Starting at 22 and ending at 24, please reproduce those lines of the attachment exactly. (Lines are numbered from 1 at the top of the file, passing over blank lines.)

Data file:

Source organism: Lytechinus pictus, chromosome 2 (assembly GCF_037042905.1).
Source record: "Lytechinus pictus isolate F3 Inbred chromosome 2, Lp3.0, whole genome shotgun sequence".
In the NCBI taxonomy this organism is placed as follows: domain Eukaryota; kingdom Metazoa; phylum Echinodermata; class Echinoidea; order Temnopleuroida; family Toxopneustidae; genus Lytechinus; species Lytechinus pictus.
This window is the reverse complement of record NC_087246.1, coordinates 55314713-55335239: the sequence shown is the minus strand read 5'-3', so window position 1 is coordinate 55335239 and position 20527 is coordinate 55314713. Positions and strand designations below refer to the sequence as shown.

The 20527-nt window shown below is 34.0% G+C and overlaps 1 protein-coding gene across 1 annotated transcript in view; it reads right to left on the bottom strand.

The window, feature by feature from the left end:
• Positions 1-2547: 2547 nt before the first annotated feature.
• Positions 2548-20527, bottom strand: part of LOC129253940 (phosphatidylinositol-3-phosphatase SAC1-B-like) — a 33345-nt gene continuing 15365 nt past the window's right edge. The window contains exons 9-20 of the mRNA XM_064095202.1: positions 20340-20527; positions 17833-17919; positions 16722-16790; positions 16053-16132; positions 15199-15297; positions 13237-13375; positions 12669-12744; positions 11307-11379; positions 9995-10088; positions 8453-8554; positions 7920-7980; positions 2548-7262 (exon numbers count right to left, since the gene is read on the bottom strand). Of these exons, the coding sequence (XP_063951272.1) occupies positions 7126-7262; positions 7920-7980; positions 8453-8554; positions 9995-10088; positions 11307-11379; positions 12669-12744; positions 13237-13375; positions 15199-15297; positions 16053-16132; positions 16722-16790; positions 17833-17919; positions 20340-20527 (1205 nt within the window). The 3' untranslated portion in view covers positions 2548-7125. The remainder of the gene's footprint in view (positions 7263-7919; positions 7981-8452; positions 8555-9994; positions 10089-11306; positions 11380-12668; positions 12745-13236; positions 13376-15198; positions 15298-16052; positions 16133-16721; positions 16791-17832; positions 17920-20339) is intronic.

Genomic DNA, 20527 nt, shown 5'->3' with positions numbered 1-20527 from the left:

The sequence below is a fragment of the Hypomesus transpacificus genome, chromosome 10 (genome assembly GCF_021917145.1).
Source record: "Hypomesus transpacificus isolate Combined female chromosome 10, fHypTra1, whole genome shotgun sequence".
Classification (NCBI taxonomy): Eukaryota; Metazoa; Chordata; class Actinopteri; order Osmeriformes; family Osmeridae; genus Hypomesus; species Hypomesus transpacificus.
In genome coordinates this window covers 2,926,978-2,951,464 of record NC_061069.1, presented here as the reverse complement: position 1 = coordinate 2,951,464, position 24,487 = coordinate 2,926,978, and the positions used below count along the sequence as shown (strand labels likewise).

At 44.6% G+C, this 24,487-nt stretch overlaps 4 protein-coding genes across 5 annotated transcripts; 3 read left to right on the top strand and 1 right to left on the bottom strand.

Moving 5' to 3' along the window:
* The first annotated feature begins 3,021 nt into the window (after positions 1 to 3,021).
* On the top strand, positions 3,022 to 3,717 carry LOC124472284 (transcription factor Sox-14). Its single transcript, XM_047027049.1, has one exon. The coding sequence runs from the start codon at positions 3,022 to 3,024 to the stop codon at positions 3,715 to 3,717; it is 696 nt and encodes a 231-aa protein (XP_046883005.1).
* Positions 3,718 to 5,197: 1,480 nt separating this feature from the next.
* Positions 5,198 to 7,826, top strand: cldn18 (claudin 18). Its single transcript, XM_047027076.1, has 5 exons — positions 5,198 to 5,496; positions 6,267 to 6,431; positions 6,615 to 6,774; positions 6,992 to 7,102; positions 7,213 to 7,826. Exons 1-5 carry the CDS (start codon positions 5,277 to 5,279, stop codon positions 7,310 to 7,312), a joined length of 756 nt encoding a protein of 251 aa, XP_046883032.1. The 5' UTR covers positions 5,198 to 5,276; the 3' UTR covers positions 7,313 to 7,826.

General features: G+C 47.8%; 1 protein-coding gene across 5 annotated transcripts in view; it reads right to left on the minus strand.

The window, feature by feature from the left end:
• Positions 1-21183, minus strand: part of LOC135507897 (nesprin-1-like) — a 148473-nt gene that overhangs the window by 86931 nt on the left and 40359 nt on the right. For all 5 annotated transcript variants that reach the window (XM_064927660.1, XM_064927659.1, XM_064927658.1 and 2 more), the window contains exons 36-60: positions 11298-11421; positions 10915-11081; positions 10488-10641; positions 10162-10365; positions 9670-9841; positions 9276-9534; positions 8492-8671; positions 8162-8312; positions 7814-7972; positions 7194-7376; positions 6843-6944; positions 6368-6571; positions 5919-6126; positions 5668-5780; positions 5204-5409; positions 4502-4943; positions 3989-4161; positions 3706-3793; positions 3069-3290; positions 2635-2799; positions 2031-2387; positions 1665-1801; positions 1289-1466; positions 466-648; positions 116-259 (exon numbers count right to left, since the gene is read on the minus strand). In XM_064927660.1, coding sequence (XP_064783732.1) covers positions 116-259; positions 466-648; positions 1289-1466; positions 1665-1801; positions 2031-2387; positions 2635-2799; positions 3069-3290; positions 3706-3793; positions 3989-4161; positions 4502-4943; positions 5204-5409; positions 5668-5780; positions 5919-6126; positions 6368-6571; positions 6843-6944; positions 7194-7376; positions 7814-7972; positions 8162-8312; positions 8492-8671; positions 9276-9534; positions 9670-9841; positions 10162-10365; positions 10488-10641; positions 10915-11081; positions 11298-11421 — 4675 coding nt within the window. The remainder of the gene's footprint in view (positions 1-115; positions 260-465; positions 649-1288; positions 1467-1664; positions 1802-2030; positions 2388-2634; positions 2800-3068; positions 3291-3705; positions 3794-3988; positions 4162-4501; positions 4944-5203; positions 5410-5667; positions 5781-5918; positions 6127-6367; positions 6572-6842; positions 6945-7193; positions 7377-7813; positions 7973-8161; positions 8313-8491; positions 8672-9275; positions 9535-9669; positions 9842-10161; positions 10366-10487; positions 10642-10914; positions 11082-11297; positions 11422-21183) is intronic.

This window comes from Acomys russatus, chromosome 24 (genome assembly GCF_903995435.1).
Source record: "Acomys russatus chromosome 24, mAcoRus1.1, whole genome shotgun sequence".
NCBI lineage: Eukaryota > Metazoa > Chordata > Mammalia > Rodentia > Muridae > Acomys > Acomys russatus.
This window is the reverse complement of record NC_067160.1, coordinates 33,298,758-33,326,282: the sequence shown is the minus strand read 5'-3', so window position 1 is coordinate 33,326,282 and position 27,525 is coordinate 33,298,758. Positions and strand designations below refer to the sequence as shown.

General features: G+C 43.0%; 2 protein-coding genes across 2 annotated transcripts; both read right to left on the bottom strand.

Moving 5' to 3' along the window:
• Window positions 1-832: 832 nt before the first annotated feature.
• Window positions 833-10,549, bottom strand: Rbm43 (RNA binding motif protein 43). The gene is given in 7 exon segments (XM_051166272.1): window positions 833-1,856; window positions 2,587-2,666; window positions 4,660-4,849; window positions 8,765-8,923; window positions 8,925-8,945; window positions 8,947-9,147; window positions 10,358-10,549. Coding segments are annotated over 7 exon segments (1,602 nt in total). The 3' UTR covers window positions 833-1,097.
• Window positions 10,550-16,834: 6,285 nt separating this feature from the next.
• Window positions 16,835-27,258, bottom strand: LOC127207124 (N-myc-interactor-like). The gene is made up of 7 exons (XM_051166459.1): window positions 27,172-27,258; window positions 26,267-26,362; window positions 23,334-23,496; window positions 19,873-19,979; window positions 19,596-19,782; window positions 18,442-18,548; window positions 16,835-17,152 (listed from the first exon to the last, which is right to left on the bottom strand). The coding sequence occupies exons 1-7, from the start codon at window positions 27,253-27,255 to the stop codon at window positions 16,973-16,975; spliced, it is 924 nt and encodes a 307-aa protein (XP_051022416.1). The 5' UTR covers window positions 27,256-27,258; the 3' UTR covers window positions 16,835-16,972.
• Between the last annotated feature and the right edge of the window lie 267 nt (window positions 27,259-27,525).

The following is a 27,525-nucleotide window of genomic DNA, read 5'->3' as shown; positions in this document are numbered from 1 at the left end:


• Positions 1-21183, minus strand: part of LOC135507897 (nesprin-1-like) — a 148473-nt gene that overhangs the window by 86931 nt on the left and 40359 nt on the right. For all 5 annotated transcript variants that reach the window (XM_064927660.1, XM_064927659.1, XM_064927658.1 and 2 more), the window contains exons 36-60: positions 11298-11421; positions 10915-11081; positions 10488-10641; positions 10162-10365; positions 9670-9841; positions 9276-9534; positions 8492-8671; positions 8162-8312; positions 7814-7972; positions 7194-7376; positions 6843-6944; positions 6368-6571; positions 5919-6126; positions 5668-5780; positions 5204-5409; positions 4502-4943; positions 3989-4161; positions 3706-3793; positions 3069-3290; positions 2635-2799; positions 2031-2387; positions 1665-1801; positions 1289-1466; positions 466-648; positions 116-259 (exon numbers count right to left, since the gene is read on the minus strand). In XM_064927660.1, coding sequence (XP_064783732.1) covers positions 116-259; positions 466-648; positions 1289-1466; positions 1665-1801; positions 2031-2387; positions 2635-2799; positions 3069-3290; positions 3706-3793; positions 3989-4161; positions 4502-4943; positions 5204-5409; positions 5668-5780; positions 5919-6126; positions 6368-6571; positions 6843-6944; positions 7194-7376; positions 7814-7972; positions 8162-8312; positions 8492-8671; positions 9276-9534; positions 9670-9841; positions 10162-10365; positions 10488-10641; positions 10915-11081; positions 11298-11421 — 4675 coding nt within the window. The remainder of the gene's footprint in view (positions 1-115; positions 260-465; positions 649-1288; positions 1467-1664; positions 1802-2030; positions 2388-2634; positions 2800-3068; positions 3291-3705; positions 3794-3988; positions 4162-4501; positions 4944-5203; positions 5410-5667; positions 5781-5918; positions 6127-6367; positions 6572-6842; positions 6945-7193; positions 7377-7813; positions 7973-8161; positions 8313-8491; positions 8672-9275; positions 9535-9669; positions 9842-10161; positions 10366-10487; positions 10642-10914; positions 11082-11297; positions 11422-21183) is intronic.

This window comes from Acomys russatus, chromosome 24 (genome assembly GCF_903995435.1).
Source record: "Acomys russatus chromosome 24, mAcoRus1.1, whole genome shotgun sequence".